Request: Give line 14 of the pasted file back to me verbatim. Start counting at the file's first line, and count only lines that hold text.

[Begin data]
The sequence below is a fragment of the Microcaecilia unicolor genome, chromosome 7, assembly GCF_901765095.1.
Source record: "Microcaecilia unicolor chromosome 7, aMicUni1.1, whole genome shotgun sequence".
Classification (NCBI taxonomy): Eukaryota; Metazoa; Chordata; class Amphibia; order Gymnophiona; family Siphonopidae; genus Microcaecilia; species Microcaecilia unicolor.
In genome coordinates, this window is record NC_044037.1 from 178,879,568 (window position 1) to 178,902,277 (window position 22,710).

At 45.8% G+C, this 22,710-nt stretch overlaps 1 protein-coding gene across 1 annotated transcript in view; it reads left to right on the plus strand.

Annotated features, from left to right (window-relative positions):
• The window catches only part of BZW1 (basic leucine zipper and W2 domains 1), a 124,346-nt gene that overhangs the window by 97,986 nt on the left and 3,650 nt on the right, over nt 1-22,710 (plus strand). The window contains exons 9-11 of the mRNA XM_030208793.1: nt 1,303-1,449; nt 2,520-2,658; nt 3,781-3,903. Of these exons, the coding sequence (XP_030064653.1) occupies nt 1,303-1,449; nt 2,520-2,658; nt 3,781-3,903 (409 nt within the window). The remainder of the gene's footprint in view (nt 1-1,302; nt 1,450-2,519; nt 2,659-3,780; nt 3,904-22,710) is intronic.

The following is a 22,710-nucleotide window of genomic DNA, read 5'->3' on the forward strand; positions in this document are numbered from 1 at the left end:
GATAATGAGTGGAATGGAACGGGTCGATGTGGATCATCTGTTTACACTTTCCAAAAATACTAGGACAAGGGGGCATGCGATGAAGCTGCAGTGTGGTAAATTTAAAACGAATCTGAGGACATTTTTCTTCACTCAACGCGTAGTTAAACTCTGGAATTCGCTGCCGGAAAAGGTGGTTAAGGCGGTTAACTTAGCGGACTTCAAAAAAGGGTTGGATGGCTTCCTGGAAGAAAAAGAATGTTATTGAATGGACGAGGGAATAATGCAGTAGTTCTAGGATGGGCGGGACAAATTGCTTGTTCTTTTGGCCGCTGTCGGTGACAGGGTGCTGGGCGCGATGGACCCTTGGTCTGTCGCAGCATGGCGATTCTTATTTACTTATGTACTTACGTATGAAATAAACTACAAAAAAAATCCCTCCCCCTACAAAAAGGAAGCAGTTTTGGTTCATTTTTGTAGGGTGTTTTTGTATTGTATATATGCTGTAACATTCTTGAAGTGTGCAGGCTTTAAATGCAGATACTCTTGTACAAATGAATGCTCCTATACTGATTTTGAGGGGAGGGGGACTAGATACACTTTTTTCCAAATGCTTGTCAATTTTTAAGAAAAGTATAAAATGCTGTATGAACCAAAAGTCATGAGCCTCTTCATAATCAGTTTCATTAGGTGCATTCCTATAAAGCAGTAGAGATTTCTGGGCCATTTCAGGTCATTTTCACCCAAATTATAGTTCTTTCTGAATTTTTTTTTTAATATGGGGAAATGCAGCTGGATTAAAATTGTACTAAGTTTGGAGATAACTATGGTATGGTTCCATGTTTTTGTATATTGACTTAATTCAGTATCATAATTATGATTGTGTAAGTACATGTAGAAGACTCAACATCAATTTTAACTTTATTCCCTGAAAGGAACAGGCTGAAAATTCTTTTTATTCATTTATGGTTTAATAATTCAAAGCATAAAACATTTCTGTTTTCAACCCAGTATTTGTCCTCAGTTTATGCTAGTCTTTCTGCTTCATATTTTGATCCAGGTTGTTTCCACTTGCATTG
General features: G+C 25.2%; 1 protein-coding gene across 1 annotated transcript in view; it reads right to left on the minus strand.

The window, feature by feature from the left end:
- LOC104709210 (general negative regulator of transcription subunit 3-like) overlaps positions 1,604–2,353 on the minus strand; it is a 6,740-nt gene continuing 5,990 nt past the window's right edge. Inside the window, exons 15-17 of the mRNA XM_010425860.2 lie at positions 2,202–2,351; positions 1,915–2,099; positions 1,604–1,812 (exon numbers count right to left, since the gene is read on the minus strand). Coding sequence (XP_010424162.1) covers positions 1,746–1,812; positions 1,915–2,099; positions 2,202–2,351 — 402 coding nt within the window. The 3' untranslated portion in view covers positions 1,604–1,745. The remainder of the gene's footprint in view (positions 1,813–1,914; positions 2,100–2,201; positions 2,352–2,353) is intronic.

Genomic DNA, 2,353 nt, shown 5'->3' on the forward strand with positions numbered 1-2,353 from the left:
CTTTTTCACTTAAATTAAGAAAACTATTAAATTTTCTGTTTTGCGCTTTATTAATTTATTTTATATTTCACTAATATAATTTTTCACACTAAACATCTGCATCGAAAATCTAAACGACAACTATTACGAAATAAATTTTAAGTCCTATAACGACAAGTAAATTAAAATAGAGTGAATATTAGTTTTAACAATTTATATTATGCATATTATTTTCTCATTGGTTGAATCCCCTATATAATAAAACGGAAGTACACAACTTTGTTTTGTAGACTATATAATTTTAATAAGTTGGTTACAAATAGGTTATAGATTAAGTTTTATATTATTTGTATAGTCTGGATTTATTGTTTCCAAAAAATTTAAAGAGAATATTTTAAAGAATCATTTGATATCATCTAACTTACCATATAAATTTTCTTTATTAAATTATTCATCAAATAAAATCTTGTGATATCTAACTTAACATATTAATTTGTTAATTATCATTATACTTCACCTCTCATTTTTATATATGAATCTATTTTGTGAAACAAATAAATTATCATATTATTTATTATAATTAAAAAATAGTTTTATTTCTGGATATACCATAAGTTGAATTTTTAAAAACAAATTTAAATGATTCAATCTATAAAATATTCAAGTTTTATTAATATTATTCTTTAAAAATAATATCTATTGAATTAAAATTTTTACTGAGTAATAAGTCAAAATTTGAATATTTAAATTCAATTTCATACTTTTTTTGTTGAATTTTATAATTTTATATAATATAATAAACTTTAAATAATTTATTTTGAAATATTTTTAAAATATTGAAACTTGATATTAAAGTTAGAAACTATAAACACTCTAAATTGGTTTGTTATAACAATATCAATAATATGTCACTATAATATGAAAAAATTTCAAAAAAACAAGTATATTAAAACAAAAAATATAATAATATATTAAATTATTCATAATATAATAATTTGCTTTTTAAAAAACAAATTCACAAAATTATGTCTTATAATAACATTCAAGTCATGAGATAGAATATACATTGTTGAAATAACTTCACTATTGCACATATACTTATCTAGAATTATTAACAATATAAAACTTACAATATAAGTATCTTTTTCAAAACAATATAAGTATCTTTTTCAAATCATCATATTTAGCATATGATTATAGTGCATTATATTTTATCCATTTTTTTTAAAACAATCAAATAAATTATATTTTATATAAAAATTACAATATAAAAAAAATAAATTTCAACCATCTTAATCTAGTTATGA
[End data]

CTTTTTCACTTAAATTAAGAAAACTATTAAATTTTCTGTTTTGCGCTTTATTAATTTATTTTATATTTCACTAATATAATTTTTCACACTAAACATCTGCATCGAAAATCTAAACGACAACTATTACGAAATAAATTTTAAGTCCTATAACGACAAGTAAATTAAAATAGAGTGAATATTAGTTTTAACAATTTATATTATGCATATTATTTTCTCATTGGTTGAATCCCCTATATAATAAAACGGAAGTACACAACTTTGTTTTGTAGACTATATAATTTTAATAAGTTGGTTACAAATAGGTTATAGATTAAGTTTTATATTATTTGTATAGTCTGGATTTATTGTTTCCAAAAAATTTAAAGAGAATATTTTAAAGAATCATTTGATATCATCTAACTTACCATATAAATTTTCTTTATTAAATTATTCATCAAATAAAATCTTGTGATATCTAACTTAACATATTAATTTGTTAATTATCATTATACTTCACCTCTCATTTTTATATATGAATCTATTTTGTGAAACAAATAAATTATCATATTATTTATTATAATTAAAAAATAGTTTTATTTCTGGATATACCATAAGTTGAATTTTTAAAAACAAATTTAAATGATTCAATCTATAAAATATTCAAGTTTTATTAATATTATTCTTTAAAAATAATATCTATTGAATTAAAATTTTTACTGAGTAATAAGTCAAAATTTGAATATTTAAATTCAATTTCATACTTTTTTTGTTGAATTTTATAATTTTATATAATATAATAAACTTTAAATAATTTATTTTGAAATATTTTTAAAATATTGAAACTTGATATTAAAGTTAGAAACTATAAACACTCTAAATTGGTTTGTTATAACAATATCAATAATATGTCACTATAATATGAAAAAATTTCAAAAAAACAAGTATATTAAAACAAAAAATATAATAATATATTAAATTATTCATAATATAATAATTTGCTTTTTAAAAAACAAATTCACAAAATTATGTCTTATAATAACATTCAAGTCATGAGATAGAATATACATTGTTGAAATAACTTCACTATTGCACATATACTTATCTAGAATTATTAACAATATAAAACTTACAATATAAGTATCTTTTTCAAAACAATATAAGTATCTTTTTCAAATCATCATATTTAGCATATGATTATAGTGCATTATATTTTATCCATTTTTTTTAAAACAATCAAATAAATTATATTTTATATAAAAATTACAATATAAAAAAAATAAATTTCAACCATCTTAATCTAGTTATGA